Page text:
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5 Ways Leaders Can Avoid Sending Toxic Messages To Employees


Ever receive any of these one-liners from a new boss or one where trust wasn’t solidly built yet?

  • Call me first thing tomorrow

  • Need to chat

  • Are you there?

  • Got a quick minute to talk?

  • Can you stop by my office?

  • Connect ASAP

  • Text me. Important.

Sometimes obscure messages like these all too often prompt a sense of impending doom as employees anxiously ponder their boss's cryptic request for a conversation. The emotional toll of these types of messages especially when repeated often can be overwhelming. They may trigger feelings of fear, anxiety, and uncertainty about one's job security or performance, and if they happen to hit during off-hours the message may be perceived as nothing short of BA! (Boss Abuse). Even if the request turns out to be a positive one, it’s human nature to suspect the worst and stress over the outcome.

After a while, employees will mentally shut down for their own emotional protection. That initial fear of the unknown soon gives way to a mind-numbing mental resignation of ‘not again, now what!?’


Despite their negative impact, these messages continue to be an all-too-common occurrence in the workplace, highlighting the need for managers to consider the psychological safety and well-being of their employees. Here are five tips to avoid those cryptic requests.


  1. Just stop it already. Don’t be that leader who sends any sort of dreaded message of doom, especially if the relationship with your employee is new, or lacks a solid foundation of trust between you. Even if you have a great, long-term relationship with an employee, it’s respectful of their well-being to provide a bit more context.

  2. Be clear and specific: When requesting a connection with an employee, make sure to clearly state the purpose of the connection and what you hope to discuss. This will help to alleviate any uncertainty or anxiety the employee may have about the request.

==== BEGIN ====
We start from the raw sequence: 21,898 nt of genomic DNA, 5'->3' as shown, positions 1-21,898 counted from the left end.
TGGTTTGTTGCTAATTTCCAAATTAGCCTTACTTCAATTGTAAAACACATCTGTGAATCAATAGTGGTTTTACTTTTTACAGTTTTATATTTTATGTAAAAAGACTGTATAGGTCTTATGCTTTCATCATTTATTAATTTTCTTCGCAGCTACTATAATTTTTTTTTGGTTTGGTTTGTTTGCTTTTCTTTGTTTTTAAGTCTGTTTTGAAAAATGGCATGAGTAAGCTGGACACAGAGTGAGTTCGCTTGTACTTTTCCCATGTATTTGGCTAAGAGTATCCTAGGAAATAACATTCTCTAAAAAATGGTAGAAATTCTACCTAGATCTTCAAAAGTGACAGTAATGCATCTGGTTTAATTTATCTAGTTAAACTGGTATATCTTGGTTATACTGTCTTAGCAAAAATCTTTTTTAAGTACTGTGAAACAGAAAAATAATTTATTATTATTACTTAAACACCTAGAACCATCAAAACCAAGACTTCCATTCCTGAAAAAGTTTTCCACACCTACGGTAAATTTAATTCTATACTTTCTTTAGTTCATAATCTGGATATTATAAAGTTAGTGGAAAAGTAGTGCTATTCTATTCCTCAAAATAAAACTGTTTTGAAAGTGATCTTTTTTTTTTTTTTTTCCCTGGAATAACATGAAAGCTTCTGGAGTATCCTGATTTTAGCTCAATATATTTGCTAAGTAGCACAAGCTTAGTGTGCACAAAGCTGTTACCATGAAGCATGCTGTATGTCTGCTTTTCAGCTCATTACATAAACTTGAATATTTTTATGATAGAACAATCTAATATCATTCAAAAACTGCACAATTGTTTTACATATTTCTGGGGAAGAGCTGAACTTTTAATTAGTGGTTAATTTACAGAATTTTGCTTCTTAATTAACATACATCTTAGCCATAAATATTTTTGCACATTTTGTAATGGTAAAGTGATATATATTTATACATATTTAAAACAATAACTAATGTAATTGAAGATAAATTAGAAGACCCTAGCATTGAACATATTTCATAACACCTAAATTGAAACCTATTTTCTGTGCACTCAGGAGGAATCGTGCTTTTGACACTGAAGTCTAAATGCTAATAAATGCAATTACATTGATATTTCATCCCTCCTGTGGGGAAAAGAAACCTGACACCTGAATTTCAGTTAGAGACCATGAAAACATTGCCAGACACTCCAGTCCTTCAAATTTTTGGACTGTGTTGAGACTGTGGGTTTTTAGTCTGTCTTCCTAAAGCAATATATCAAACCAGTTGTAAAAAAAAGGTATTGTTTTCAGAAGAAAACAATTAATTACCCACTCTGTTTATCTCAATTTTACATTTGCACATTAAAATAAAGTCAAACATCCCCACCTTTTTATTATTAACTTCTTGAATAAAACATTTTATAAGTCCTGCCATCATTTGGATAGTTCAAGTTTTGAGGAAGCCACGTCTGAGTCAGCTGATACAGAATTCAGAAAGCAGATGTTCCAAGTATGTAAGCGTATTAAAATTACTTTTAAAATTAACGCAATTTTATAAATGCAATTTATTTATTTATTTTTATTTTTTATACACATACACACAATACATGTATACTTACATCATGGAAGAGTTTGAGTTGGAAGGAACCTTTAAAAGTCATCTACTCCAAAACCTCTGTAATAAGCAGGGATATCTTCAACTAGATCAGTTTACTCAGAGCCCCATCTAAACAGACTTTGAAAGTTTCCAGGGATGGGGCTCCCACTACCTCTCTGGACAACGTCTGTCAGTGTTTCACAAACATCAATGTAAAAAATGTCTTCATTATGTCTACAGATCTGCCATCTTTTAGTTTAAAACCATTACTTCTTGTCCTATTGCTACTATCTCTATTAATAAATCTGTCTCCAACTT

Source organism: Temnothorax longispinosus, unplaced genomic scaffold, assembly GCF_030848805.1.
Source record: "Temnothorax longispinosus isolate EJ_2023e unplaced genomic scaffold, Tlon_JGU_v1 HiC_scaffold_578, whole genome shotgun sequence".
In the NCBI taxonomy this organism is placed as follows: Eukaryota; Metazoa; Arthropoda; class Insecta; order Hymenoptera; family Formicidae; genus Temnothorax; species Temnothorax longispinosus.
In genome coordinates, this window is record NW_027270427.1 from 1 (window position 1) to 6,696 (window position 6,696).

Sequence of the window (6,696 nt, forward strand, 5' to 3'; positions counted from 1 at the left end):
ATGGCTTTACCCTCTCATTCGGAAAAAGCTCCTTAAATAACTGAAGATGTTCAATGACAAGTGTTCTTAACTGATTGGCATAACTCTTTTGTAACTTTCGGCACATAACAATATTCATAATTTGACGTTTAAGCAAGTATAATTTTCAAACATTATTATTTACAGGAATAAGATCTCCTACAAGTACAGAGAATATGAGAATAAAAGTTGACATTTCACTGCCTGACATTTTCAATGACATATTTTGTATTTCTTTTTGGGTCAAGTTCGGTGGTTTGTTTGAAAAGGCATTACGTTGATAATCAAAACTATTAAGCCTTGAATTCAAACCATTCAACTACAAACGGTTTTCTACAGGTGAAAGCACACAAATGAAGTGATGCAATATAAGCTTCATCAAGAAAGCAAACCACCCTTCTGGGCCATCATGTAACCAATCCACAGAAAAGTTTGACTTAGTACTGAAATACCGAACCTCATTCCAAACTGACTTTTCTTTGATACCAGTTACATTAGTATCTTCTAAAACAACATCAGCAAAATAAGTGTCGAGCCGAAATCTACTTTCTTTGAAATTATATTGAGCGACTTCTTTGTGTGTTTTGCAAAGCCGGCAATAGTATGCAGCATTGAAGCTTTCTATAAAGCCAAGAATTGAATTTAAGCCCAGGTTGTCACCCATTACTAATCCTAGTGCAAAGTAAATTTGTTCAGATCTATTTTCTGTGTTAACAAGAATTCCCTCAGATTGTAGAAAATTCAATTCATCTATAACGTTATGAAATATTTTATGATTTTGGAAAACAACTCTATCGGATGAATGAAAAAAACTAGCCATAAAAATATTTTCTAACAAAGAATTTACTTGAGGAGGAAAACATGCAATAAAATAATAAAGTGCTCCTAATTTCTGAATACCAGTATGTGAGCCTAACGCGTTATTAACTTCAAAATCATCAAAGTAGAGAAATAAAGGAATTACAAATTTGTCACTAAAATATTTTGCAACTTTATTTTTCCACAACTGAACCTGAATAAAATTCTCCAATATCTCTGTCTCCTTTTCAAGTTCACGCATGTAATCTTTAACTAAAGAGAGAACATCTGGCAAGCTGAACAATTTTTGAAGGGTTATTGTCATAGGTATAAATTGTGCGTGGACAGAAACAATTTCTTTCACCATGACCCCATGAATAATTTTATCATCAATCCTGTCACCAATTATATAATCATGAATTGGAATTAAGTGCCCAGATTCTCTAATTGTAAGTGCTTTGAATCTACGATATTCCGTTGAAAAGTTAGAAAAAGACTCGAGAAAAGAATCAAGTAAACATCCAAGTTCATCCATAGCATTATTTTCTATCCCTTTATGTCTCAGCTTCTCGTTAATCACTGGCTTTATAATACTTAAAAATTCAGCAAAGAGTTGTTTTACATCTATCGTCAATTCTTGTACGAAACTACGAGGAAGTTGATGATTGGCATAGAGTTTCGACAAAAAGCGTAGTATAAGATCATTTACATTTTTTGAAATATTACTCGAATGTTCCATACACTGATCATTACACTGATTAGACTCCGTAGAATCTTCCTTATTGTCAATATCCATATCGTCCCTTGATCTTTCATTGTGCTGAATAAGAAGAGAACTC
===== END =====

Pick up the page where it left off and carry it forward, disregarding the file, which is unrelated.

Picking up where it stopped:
3. Use a friendly tone: When making the request, use a friendly and approachable tone. This will help to put the employee at ease and make them more receptive to the connection.

  4. Ask yourself why: If you happen to be that boss who sends cryptic requests, ask yourself what’s behind the need to do so. Busyness? Power play? Unaware of how others might be impacted by your actions? Think first before hitting send. If you’re OK getting a cryptic request from your boss, it doesn’t mean that your people are.

  5. Offer reassurance: Even if the reason for the connection is negative, let your employee know that it’s an opportunity to touch base and offer support if needed. This will help to reduce any anxiety the employee may have about the request.

It only takes a few more keystrokes to dispel a lot of anxiety. For example, “Call me when you can, I have a question on the Jones account.” Or “Please connect before you log off today, we need to reconcile the figures on this month’s targets,” can speak volumes of respect for employees’ well-being. If you’re not fully convinced, consider this recent Tweet from an employee:


"Just got a calendar invite from my boss titled, “quick chat – good thing” – and I have never been more grateful/impressed with anyone in my life. A workplace revolutionary!!” tbh


Dr. Merrylue Martin is President and CEO of the Job Joy Group and best-selling author of the Big Quit Survival Guide. To learn more, visit www.JobJoyGroup.com and connect on LinkedIn.


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